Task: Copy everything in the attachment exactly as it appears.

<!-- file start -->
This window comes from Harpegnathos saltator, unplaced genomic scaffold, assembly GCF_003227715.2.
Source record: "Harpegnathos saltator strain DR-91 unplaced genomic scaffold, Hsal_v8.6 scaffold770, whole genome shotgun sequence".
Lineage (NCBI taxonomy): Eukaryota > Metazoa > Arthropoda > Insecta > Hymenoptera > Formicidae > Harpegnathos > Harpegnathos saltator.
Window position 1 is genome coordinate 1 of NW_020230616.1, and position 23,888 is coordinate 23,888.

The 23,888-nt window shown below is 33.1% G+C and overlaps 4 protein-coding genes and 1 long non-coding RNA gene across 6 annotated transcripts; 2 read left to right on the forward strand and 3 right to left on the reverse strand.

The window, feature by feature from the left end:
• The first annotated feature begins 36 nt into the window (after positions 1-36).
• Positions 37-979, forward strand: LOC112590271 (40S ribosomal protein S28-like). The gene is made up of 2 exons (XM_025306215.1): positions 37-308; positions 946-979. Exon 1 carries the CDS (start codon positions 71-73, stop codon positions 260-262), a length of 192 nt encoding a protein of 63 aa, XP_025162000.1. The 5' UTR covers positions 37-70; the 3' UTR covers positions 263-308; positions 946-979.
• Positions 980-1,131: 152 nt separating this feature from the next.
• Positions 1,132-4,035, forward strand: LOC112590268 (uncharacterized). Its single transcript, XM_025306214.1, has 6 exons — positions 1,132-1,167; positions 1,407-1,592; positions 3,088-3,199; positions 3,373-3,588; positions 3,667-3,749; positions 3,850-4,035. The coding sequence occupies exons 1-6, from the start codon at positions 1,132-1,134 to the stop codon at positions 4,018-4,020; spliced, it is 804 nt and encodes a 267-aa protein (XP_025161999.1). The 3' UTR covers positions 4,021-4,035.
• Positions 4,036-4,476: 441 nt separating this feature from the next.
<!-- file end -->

This window comes from Harpegnathos saltator, unplaced genomic scaffold, assembly GCF_003227715.2.
Source record: "Harpegnathos saltator strain DR-91 unplaced genomic scaffold, Hsal_v8.6 scaffold770, whole genome shotgun sequence".
Lineage (NCBI taxonomy): Eukaryota > Metazoa > Arthropoda > Insecta > Hymenoptera > Formicidae > Harpegnathos > Harpegnathos saltator.
Window position 1 is genome coordinate 1 of NW_020230616.1, and position 23,888 is coordinate 23,888.

The 23,888-nt window shown below is 33.1% G+C and overlaps 4 protein-coding genes and 1 long non-coding RNA gene across 6 annotated transcripts; 2 read left to right on the forward strand and 3 right to left on the reverse strand.

The window, feature by feature from the left end:
• The first annotated feature begins 36 nt into the window (after positions 1-36).
• Positions 37-979, forward strand: LOC112590271 (40S ribosomal protein S28-like). The gene is made up of 2 exons (XM_025306215.1): positions 37-308; positions 946-979. Exon 1 carries the CDS (start codon positions 71-73, stop codon positions 260-262), a length of 192 nt encoding a protein of 63 aa, XP_025162000.1. The 5' UTR covers positions 37-70; the 3' UTR covers positions 263-308; positions 946-979.
• Positions 980-1,131: 152 nt separating this feature from the next.
• Positions 1,132-4,035, forward strand: LOC112590268 (uncharacterized). Its single transcript, XM_025306214.1, has 6 exons — positions 1,132-1,167; positions 1,407-1,592; positions 3,088-3,199; positions 3,373-3,588; positions 3,667-3,749; positions 3,850-4,035. The coding sequence occupies exons 1-6, from the start codon at positions 1,132-1,134 to the stop codon at positions 4,018-4,020; spliced, it is 804 nt and encodes a 267-aa protein (XP_025161999.1). The 3' UTR covers positions 4,021-4,035.
• Positions 4,036-4,476: 441 nt separating this feature from the next.